Hurray! This is the 100th post in my blog and this is really special, and by coincidence the topic says it…quite a big achievement 🙂
We visited several temples during my travelogue during the past few days and I posted the photograph of the corresponding temple tower or gopuram in my corresponding posts. Now, let’s go into some details as to what these gopurams are about, their significance and the height of these monuments in several magnificent temples.
The Tamil derivation is from the two words: கோ (kō) and புறம் (puram) meaning ‘king’ and ‘exterior’ respectively It
originates from the Sangam age when
it was known as ஓங்கு நிலை வாயில் (ōnggu nilai vāyil)
meaning ‘imperishable gateway’.
An alternative derivation is from the Sanskrit word gopuram, which
can be broken down to go (Sanskrit: गो), which means either ‘a city’ or ‘a cow’, and puram (Sanskrit: पुरम्), ‘a town’, or ‘a
Vimanam means measure, indicating the number of
measures made in the construction and design of that structure. Gopuram consist
of two words, gawa and puram, meaning the place from which all the energy that
exists in all living beings comes inside.
The below information lists the height of the gopurams of various
temples (in descending order):
going to be the last post from my travels as of now. Over the last 20 days, it
has been a rewarding journey for me to reminiscence these places and my experiences
during their visits. I do wish to keep travelling and bring you the history and
visual beauty of many more places.
For more information on Chidambaram, Please visit the huge Wiki
Thillai Nataraja temple, Chidambaram
Nataraja Temple, also referred to as the Chidambaram Nataraja temple or Thillai
Nataraja temple, is dedicated to Nataraja – Shiva as the lord of dance. A Shiva shrine existed at the
site when the town was known as Thillai. Chidambaram, the name of the
city and the temple literally means “atmosphere of wisdom”, the
temple architecture symbolizes the connection between the arts and
spirituality, creative activity and the divine. The temple wall carvings
display all the 108 karanas from the Natya Shastra by Bharata
Muni, and these postures form a foundation of Bharatanatyam, a classical Indian dance.
The temple complex is spread over
an area of 40 acres (160,000 m2) in the heart of the city. The main complex is dedicated to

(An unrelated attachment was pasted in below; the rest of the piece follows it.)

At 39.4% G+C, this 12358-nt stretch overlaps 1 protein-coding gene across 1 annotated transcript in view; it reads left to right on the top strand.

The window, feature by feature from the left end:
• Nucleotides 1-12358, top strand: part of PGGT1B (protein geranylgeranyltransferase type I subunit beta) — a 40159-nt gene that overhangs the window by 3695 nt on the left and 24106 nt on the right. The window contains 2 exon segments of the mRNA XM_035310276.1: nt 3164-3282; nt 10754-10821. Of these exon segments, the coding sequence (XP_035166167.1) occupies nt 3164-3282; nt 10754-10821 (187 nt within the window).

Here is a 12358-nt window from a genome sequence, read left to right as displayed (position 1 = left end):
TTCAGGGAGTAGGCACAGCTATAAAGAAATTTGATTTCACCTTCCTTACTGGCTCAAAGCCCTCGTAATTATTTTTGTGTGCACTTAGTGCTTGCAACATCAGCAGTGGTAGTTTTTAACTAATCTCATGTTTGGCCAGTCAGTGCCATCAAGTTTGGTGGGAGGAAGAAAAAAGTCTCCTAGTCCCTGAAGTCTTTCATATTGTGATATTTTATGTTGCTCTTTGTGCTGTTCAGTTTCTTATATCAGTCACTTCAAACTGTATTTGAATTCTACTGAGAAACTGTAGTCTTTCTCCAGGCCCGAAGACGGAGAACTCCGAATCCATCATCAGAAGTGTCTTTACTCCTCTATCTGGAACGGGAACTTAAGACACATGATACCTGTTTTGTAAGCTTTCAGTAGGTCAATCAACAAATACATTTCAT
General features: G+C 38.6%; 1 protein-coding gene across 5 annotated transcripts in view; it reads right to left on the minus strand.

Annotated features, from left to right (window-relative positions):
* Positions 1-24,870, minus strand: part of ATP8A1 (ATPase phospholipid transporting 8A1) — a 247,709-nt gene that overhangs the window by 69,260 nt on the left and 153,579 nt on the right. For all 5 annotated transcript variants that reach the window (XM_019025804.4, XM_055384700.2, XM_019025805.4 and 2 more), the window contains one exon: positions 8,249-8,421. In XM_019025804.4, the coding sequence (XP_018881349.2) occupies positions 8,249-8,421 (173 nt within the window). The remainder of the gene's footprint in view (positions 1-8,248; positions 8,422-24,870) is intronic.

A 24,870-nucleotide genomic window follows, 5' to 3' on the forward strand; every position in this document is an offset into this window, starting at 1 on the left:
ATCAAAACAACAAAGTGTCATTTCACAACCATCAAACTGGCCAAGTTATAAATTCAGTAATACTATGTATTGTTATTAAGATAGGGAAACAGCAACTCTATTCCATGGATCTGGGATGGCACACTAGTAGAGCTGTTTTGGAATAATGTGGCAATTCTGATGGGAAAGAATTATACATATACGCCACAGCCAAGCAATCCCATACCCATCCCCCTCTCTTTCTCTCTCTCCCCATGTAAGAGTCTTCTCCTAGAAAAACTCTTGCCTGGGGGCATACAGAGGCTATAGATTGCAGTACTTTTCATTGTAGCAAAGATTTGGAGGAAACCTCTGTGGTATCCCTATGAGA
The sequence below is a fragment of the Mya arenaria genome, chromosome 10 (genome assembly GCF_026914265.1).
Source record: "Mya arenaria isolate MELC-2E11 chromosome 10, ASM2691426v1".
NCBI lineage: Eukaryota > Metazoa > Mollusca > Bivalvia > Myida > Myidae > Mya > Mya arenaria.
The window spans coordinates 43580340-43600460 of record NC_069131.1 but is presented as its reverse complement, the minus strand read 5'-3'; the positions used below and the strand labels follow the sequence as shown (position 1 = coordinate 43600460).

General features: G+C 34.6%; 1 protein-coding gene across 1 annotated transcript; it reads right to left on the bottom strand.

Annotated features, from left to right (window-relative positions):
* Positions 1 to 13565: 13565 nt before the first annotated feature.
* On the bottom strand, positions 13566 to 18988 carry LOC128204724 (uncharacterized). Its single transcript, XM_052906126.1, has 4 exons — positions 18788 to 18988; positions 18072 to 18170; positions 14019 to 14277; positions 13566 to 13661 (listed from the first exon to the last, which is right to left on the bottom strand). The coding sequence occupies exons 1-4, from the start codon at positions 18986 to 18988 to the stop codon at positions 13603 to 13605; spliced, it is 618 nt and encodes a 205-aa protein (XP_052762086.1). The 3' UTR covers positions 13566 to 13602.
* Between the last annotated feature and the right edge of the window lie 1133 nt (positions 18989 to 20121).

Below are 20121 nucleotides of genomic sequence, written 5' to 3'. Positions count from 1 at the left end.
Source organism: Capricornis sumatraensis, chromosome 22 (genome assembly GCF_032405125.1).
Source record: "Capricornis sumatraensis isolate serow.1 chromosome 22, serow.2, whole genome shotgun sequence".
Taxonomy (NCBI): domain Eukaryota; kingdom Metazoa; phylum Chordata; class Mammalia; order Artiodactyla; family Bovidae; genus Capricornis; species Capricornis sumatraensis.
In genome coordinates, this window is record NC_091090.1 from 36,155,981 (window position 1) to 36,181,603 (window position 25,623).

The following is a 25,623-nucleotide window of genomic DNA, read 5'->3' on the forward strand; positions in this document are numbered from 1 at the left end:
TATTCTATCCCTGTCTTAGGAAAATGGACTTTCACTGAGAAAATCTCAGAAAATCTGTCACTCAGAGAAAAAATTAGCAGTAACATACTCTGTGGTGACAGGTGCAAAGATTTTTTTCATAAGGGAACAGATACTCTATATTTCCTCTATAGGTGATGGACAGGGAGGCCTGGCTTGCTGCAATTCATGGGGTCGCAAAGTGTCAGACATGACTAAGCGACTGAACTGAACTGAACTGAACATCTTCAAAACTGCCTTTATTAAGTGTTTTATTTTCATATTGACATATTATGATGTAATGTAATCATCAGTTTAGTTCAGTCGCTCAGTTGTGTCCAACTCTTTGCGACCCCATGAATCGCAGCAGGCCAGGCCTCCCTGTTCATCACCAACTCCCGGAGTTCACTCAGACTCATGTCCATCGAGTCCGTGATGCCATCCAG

Shiva Nataraja and the complex contains shrines to deities such as
Shivakami Amman, Ganesh, Murugan and Vishnu in the form Govindaraja
The temple is one of the five
elemental lingas in the Shaivism pilgrimage tradition, and considered the subtlest of
all Shiva temples. The Nataraja temple has ancient roots, likely following the
temple architecture tradition that is found all over South India from at least
the 5th century.
Pancha Bhootham refers to the five prime elements of nature viz., Space, Air, Fire, Water and Earth. In Tiruvannamalai temple, Shiva is said to have manifested himself in the form of massive column of fire, In Thiruvanaikaval temple, Shiva represents water element where the appu lingam is submerged in water, In Chidambaram, empty space is worshiped as Shiva (akasha lingam) to signify God is beyond human comprehension. Unlike the other temples, this one does not contain a physical stone linga, while Kalahasti is representation of the airy element and Kanchipuram Ekambareswarar Temple is representation of the element Earth.
Govindaraja Perumal Temple or Thiruchitrakoodam in Chidambaram in the South Indian state of Tamil Nadu, is dedicated to the Hindu god Vishnu. The temple is inside the premises of Thillai Nataraja Temple, constructed in the Tamil architecture. The temple is glorified in the Divya Prabandha, the early medieval Tamil canon of the Azhwar saints from the 6th–9th centuries AD. It is No.23 in the list of 108 Divyadesam dedicated to Vishnu, who is worshipped as Govindaraja and his consort Lakshmi as Pundarikavalli. Alwars. Kulashekhara Alwar mentions this temple as Tillai Chitrakutam and equates Chitrakuta of Ramayana fame with this shrine. The shrine has close connections with the Govindaraja temple in Tirupati dating back to saint Ramanuja of the 11-12th century.
travelled to one of the northern most states of India, Uttarakhand and visited the most revered places of pilgrimage, Haridwarand
Rishikesh. Today, we are going to the most north western state
of the country, Punjab
, renowned as the land of hospitality, and going to visit the heritage
Amritsar, historically also known as Rāmdāspur and colloquially as Ambarsar, is a city in north-western India, in the Indian state of Punjab.
The city is situated 217 km
(135 mi) northwest of state capital Chandigarh and 455 km (283 miles) northwest of New
Delhi, the national
capital. It is near Pakistan, with the Wagah Border (please
see pictures) being only 28 km
(17.4 mi) away.
As mentioned in the great epic Ramayana, Sita gave birth to Lava and Kusha, sons of Lord Rama at Ramtirth ashram. Large number of people visit Ramtirth Temple at annual fair and nearby cities to Amritsar, Lahore and Kasurwere said to be founded by Lava and Kusha, respectively. During AshvamedhaYagna by Lord Rama, Lava and Kush captured the ritual horse and tied Lord Hanuman to a tree near to today’s Durgiana Temple. (please see pictures).
For more information on Durgiana
Temple, Please visit the Wiki Page: Durgiana Temple.
The Jallianwala Bagh massacre, (please see pictures) involving the killings of thousands of Indian civilians on the orders of a senior British military officer, Reginald Edward Harry Dyer, took place on 13 April 1919 in the heart of Amritsar, the holiest city of the Sikhs, on a day sacred to them as the birth anniversary of the Khalsa (Vaisakhi day).
The lowering of the flags ceremony at
the Attari–Wagah border is a daily military practice that the security
forces of India (Border Security Force, BSF) and Pakistan (Pakistan
Rangers) have jointly
followed since 1959. The drill is characterized by elaborate and
rapid dancelike manoeuvres and raising legs as high as possible, which have
been described as “colourful”. It is alternatively a symbol of
the two countries’ rivalry, as well as brotherhood and cooperation between the
Hari means “Lord Vishnu“. So, Haridwar stands for “The Gateway to Lord Vishnu”. In order
to reach Badrinath, one of the four Char Dhams, with a temple of